5 Ways to Make Soil Less Acidic

5 Ways to Make Soil Less Acidic

Soil is the fertile ground where plants grow as well as is a key component in the growth of many food products. Soil contains living organisms called “microbes,” which help plants break down dead plants and other plant matter and turn them into food.

Soil is a finite resource. We have paved over large parts of our country in recent decades, and the soil underneath is now contaminated with heavy metals and other toxins. This damage not only threatens our surface drinking water sources, but the soil itself can also become unstable. In places with hard, rocky soil, like Colorado, we can still grow vegetables, but the produce is lower.

Check the pH level of your soil first 

Soil is one of the most crucial factors for successful gardening. Poorly drained, acidic soil can kill your vegetables, particularly delicate crops like tomatoes, corn, and peppers. Many gardeners add lime or (more commonly) sulphur to affected soils but check the soil’s pH level first for the best results. A soil test from a reputable gardening service will tell you if your soil is acidic, neutral, or alkaline and can help you make the appropriate adjustment.

Determine whether you need to raise the pH level 

If you are noticing some issues with your soil that are affecting your plants and vegetables, and you want to make sure if your pH level is in the right bracket, then you will need to do a test to check and see. If it comes back at lower than 7.0 then your soil has turned acidic, and you will want to check out how adding lime may be beneficial in keeping your vegetables and plants healthy and growing (more on that below).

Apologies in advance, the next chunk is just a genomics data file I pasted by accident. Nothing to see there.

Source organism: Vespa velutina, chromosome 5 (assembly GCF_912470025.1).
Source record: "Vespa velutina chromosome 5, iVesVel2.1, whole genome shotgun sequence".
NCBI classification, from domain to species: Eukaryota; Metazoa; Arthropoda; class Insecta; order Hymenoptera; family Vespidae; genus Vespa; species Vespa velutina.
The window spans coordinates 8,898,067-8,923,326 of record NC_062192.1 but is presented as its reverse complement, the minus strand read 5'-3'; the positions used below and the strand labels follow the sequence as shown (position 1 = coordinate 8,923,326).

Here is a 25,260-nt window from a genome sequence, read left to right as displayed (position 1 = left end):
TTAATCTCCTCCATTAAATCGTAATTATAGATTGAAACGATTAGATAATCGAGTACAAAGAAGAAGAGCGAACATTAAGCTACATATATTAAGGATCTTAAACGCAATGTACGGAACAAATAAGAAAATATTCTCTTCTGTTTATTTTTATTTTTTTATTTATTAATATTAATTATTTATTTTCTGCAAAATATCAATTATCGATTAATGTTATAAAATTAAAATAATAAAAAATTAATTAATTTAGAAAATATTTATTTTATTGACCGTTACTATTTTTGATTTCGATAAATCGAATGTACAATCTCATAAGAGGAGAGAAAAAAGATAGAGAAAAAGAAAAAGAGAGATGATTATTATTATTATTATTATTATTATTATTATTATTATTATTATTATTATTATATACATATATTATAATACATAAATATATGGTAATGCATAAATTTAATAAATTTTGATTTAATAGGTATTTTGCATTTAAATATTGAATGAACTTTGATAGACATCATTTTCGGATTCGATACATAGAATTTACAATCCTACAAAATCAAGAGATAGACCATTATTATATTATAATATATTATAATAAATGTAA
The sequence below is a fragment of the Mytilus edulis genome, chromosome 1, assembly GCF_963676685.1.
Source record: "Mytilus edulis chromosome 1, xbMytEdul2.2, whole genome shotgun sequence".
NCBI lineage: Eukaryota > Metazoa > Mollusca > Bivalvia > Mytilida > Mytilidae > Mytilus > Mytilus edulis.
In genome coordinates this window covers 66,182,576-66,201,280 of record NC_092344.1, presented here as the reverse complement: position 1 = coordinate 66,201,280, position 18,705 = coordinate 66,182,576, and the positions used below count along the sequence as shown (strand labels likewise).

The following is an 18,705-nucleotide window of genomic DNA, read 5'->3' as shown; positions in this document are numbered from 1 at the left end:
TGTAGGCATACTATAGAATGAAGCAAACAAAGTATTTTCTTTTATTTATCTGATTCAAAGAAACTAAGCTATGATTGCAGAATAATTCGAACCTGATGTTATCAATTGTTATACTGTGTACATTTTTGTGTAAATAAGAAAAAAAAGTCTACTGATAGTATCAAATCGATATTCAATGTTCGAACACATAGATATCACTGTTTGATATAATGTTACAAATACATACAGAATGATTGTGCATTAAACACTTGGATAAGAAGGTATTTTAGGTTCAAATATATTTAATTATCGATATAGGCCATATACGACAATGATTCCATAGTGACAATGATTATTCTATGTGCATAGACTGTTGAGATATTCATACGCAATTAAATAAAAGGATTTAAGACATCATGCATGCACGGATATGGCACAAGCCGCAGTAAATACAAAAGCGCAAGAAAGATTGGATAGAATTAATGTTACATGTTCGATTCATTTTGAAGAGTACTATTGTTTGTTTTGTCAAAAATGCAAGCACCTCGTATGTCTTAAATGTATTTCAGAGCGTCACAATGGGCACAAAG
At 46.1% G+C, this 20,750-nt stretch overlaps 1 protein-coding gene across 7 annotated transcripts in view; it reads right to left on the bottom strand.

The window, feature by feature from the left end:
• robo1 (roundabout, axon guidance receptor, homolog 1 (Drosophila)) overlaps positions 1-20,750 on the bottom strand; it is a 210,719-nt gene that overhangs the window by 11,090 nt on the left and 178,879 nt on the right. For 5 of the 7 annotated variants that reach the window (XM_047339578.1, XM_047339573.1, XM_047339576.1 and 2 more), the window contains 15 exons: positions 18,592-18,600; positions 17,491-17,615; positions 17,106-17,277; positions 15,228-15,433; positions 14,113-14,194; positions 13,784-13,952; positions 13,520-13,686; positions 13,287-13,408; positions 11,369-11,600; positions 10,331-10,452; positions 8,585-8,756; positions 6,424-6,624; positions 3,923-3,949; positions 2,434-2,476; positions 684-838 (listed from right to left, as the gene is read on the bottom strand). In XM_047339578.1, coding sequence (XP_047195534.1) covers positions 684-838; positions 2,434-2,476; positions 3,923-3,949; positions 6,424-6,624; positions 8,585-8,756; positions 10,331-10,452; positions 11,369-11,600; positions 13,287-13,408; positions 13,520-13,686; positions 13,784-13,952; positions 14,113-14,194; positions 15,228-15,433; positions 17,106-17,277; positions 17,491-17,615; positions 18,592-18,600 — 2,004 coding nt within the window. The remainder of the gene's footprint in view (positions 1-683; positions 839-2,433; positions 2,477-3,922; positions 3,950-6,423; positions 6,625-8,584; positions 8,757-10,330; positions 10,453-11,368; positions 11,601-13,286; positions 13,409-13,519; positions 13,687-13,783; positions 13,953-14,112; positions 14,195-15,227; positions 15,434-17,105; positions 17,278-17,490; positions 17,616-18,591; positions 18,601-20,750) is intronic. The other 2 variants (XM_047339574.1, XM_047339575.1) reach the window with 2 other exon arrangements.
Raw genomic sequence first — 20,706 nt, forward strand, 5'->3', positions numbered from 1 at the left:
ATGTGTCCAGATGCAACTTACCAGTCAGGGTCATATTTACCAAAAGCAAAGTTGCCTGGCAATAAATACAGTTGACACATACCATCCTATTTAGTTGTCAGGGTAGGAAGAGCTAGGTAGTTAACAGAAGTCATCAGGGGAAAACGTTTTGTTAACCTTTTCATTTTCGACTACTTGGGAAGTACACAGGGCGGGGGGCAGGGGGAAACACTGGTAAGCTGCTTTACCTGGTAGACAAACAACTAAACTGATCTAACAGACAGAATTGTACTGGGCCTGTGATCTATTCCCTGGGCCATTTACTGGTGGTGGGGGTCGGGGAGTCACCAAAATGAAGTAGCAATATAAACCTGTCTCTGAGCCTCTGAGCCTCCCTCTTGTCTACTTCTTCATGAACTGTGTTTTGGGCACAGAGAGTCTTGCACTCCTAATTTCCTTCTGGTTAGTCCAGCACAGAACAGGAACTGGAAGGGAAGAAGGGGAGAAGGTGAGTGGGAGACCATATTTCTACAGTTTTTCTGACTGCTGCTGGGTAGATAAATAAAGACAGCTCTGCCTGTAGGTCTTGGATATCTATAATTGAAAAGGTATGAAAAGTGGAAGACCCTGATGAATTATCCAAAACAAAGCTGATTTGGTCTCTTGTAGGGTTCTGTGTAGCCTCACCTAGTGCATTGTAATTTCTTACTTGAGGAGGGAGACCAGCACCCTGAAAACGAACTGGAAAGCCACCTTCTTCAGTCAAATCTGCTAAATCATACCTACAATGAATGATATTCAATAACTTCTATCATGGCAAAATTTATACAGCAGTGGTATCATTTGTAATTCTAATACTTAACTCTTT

Wood Ash 

Wood ash is probably something you have been meaning to use in your garden but have been too afraid to try. The fear of adding too much wood ash to your soil is unfounded, as wood ash is great for improving soil health. Ash has acidic properties, which make it beneficial for neutralizing soil’s alkalinity and can provide crucial nutrients for your crops.

Lime

When added to your soil, Lime can help make it less acidic. Acidic soil is soil that retains nutrients, preventing their absorption by plants. It also causes some plant diseases, which makes proper soil acidity especially important. Lime is basically a compound made of calcium carbonate and oxides. It is commonly used in agriculture as a soil conditioner.

Limestone 

A review of a study by researchers at the University of California, Davis, found that adding limestone to your soil may aid in its ability to retain nutrients, which in turn could help your soil maintain its fertility and yield plants more nutritious fruit. It can also increase the pH level of the soil just like normal lime.

Whether you are an avid gardener or just starting out, it is important that you take on board how to best tend to your garden to produce great results that can keep your greenery looking beautiful all year round.

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